Woog's World / A chance to CLASP independence
Published 6:47 am, Monday, October 8, 2012
In 1976, several families whose children with developmental disabilities were all in the same school class began planning weekend activities together. The kids had fun; their parents shared their experiences and emotions, and the events became an important part of those families' lives.
As the youngsters grew, their parents looked ahead. Soon their children would be adults. With the encouragement of Ted Hoskins -- the forward-looking minister at Saugatuck Congregational -- they gathered in the basement to plan.
In 1982, the organization -- named CLASP -- opened its first group home, on King's Highway in Westport.
Thirty years later, that one home has grown to a dozen -- along with nine supervised apartments -- here and in surrounding towns. Four are in Westport: the original house, plus others on Pine Drive, Sturges Highway and Weston Road.
A staff of 140 help over 80 adults with autism and related developmental disabilities live in these long-term, supported programs. Treated with dignity and respect, and offered full, personalized services, they enjoy living in a family environment, and participating fully in their communities. They go to movies, shop for groceries, swim at the beach and the Y. And they work.
Westporters often see one of the CLASP residents at Whole Foods. He's worked there forever. An avid Special Olympics swimmer, he eagerly talks about his athletic accomplishments and the soap operas he loves.
Another resident walks to work every day, at Westport Glass. He too has become an important piece of the life of this town. The independence he and other CLASP residents enjoy has made an enormous difference in their lives -- and their loved ones, too.
CLASP has also developed a Career & Community Options program, an alternative to traditional 9-to-5 jobs. A well-appointed Sense-It-Room offers services to people with sensory disorders.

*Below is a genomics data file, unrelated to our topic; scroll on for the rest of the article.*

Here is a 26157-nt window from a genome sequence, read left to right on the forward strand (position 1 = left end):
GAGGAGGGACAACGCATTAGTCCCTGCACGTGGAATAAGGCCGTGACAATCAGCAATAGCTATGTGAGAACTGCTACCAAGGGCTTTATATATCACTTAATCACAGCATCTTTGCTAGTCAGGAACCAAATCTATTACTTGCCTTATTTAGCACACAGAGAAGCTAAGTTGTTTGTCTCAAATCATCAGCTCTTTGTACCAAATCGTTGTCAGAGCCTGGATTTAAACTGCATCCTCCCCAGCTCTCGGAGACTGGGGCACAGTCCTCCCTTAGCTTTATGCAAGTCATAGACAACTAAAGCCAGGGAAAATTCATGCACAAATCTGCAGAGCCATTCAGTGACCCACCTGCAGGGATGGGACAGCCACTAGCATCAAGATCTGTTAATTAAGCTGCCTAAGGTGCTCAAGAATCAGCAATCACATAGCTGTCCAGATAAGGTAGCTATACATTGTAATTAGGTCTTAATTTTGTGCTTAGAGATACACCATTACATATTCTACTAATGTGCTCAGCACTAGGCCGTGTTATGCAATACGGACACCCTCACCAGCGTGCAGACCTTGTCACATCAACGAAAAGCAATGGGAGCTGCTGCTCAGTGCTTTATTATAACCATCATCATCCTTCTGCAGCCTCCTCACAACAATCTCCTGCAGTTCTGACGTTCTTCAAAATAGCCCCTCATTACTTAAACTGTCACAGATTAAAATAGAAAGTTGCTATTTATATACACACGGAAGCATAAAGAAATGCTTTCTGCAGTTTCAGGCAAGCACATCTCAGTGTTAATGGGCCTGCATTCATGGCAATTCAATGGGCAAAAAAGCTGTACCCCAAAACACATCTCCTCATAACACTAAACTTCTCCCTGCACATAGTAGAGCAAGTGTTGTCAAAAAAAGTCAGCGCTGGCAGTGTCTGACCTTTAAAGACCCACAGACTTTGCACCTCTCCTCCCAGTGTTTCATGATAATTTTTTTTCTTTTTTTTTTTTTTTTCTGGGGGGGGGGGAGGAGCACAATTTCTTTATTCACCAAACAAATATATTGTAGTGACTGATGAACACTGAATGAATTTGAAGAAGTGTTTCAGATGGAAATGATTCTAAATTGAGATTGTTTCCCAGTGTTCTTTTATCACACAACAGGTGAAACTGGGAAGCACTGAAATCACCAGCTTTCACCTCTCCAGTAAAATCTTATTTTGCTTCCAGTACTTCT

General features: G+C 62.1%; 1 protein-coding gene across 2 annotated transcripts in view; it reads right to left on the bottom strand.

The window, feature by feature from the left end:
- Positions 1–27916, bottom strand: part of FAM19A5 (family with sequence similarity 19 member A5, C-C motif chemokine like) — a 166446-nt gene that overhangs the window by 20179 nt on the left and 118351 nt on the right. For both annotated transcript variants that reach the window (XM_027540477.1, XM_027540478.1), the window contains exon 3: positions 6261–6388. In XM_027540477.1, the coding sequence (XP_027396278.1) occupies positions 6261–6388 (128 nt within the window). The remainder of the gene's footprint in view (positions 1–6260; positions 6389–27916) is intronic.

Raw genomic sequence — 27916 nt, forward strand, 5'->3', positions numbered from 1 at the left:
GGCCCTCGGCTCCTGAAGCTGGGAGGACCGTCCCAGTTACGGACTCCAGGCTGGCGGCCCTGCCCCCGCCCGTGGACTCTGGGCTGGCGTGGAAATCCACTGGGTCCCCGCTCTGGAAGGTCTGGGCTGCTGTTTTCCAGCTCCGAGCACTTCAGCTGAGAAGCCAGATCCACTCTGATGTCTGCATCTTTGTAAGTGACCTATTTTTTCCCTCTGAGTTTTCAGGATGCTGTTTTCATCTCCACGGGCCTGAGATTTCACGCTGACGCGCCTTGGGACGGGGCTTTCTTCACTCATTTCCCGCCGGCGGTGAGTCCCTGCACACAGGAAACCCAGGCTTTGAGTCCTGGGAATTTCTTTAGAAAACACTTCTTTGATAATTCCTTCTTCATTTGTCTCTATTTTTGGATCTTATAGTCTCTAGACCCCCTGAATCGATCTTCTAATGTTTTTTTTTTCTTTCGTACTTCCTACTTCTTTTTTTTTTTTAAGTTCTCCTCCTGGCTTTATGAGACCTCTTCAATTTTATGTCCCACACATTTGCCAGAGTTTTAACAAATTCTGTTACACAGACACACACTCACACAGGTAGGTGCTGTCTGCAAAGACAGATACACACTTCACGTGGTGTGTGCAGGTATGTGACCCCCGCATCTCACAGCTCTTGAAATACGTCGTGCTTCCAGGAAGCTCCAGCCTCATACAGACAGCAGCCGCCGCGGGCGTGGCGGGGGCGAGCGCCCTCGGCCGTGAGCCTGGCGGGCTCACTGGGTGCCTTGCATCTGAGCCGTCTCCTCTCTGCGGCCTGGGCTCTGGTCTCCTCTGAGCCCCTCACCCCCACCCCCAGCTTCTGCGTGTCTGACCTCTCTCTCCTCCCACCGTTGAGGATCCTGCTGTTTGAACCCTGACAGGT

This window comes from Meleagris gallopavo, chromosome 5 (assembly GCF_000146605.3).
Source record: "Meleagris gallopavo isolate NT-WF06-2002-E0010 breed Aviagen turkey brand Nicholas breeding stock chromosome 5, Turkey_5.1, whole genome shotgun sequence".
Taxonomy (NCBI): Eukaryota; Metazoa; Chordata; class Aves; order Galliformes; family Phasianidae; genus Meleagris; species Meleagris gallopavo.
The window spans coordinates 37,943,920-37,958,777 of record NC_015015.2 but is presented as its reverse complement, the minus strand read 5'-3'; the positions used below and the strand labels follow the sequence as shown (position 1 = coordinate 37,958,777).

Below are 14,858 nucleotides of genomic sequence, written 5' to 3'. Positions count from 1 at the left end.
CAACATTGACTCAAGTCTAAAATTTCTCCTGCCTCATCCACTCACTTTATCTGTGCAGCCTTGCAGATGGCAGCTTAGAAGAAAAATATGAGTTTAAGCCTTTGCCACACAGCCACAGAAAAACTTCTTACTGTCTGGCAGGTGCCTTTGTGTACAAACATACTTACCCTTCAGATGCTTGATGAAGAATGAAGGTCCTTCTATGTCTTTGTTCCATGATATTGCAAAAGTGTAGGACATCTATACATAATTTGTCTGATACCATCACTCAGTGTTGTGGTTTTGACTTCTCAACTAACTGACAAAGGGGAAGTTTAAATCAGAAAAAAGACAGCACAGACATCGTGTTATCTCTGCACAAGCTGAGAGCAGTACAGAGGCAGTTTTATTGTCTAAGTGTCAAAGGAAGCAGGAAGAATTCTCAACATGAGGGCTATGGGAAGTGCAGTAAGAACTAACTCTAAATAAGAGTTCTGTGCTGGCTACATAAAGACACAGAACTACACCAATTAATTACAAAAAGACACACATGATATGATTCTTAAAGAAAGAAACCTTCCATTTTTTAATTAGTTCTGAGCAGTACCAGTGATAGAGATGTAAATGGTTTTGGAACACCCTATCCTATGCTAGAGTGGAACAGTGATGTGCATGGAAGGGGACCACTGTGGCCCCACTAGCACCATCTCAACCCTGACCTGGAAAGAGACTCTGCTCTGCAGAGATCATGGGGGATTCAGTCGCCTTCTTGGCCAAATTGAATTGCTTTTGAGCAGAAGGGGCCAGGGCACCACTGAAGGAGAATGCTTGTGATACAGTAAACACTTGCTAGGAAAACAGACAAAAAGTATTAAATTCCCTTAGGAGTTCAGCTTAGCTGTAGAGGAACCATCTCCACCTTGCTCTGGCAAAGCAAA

One woman calls CLASP "guardian angels," for the help provided to her sister with Down syndrome. The woman calls every day, but lives her own life knowing her sister is well taken care of.
Another says that CLASP has transformed her son's life. From deportment to handling everyday responsibilities, he has grown tremendously. Her son feels secure and well taken care of, and smiles as he walks to town to handle his own banking and finances.
The website -- www.CLASPHomesofWestport.com -- describes several success stories. Christian and Geoff, for example, have been with CLASP since the beginning. The Kings Highway group home marked their first time away from family. After 13 years, Christian's dream of living on his own came true. Staff looked in on him from time to time -- but thanks to his CLASP experience, he is living a satisfying, independent life.
Geoff, meanwhile, learned to take public transportation, and manage his time. He now lives with a roommate, and revels in his own independence.
Westporters have been generous in their support of CLASP. Miggs Burroughs is a tireless donor of time and talent. Longtime volunteers like Betty Lou Cummings and Jo Fuchs Luscombe are there whenever they're needed. The Westport Inn and Earthplace have hosted Taste of Westport fundraisers. Eileen Fisher has provided fashions for an annual show (CLASP ladies serve as models).
In return, CLASP supports other community ventures. A group team entered the Blues, Views & BBQ cook-off (giving back to Bob LeRose, a generous supporter). CLASP enters a birdhouse in Project Return's fundraiser, and had a duck in the Sunrise Rotary's contest. They even sponsor a Little League team.
But despite all that, CLASP is a low-key organization. The name does not really describe what it is or does. Though the state contributes funds, it's never enough. CLASP has never been aggressive about raising money.
The 30th anniversary provides a perfect opportunity. Last month, CLASP had a birthday "luau" in the beautiful new space at Christ & Holy Trinity Church. Earlier, there was a western-themed dance at Norfield Congregational Church, and a spring dinner-dance at Chatham Manor in Norwalk.
The next big event is Wednesday, Oct. 10 at Fairfield Theatre Company's Stage One. Two hot young stand-up comedians will entertain.
Jon Fisch is "a prolific monologist with universal appeal." He appears regularly at the Gotham Comedy Club, and has opened for Jerry Seinfeld. Moody McCarthy's credits include Last Comic Standing, Jimmy Kimmel Live, Star Search, and opening for Wanda Sykes. Both Jon and Moody have appeared on the Late Show with David Letterman.
The show begins at 8 p.m., with complimentary hors d'oeuvres at 7. Tickets ($55 and $45) are available at www.fairfieldtheatre.org, or by calling 203-259-1036.